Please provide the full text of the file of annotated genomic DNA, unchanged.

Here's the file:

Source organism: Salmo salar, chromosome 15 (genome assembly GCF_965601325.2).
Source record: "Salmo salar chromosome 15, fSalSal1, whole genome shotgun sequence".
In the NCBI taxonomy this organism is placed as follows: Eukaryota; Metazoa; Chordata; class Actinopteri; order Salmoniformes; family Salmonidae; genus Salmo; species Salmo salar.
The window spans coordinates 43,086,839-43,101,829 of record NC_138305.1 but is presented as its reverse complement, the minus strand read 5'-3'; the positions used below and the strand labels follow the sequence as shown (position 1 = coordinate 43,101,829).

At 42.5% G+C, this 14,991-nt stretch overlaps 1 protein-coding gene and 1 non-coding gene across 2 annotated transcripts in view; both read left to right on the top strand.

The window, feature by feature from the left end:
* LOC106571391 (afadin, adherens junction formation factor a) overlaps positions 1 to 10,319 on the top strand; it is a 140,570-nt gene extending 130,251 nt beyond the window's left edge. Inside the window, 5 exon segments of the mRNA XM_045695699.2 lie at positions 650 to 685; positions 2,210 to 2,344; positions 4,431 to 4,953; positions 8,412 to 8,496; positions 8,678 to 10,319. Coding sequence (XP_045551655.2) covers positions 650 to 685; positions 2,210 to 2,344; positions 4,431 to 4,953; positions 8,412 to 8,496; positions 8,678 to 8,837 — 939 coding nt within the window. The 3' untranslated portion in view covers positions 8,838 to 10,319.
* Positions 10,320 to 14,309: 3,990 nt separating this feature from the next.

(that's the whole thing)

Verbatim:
Source organism: Salmo salar, chromosome 15 (genome assembly GCF_965601325.2).
Source record: "Salmo salar chromosome 15, fSalSal1, whole genome shotgun sequence".
In the NCBI taxonomy this organism is placed as follows: Eukaryota; Metazoa; Chordata; class Actinopteri; order Salmoniformes; family Salmonidae; genus Salmo; species Salmo salar.
The window spans coordinates 43,086,839-43,101,829 of record NC_138305.1 but is presented as its reverse complement, the minus strand read 5'-3'; the positions used below and the strand labels follow the sequence as shown (position 1 = coordinate 43,101,829).

At 42.5% G+C, this 14,991-nt stretch overlaps 1 protein-coding gene and 1 non-coding gene across 2 annotated transcripts in view; both read left to right on the top strand.

The window, feature by feature from the left end:
* LOC106571391 (afadin, adherens junction formation factor a) overlaps positions 1 to 10,319 on the top strand; it is a 140,570-nt gene extending 130,251 nt beyond the window's left edge. Inside the window, 5 exon segments of the mRNA XM_045695699.2 lie at positions 650 to 685; positions 2,210 to 2,344; positions 4,431 to 4,953; positions 8,412 to 8,496; positions 8,678 to 10,319. Coding sequence (XP_045551655.2) covers positions 650 to 685; positions 2,210 to 2,344; positions 4,431 to 4,953; positions 8,412 to 8,496; positions 8,678 to 8,837 — 939 coding nt within the window. The 3' untranslated portion in view covers positions 8,838 to 10,319.
* Positions 10,320 to 14,309: 3,990 nt separating this feature from the next.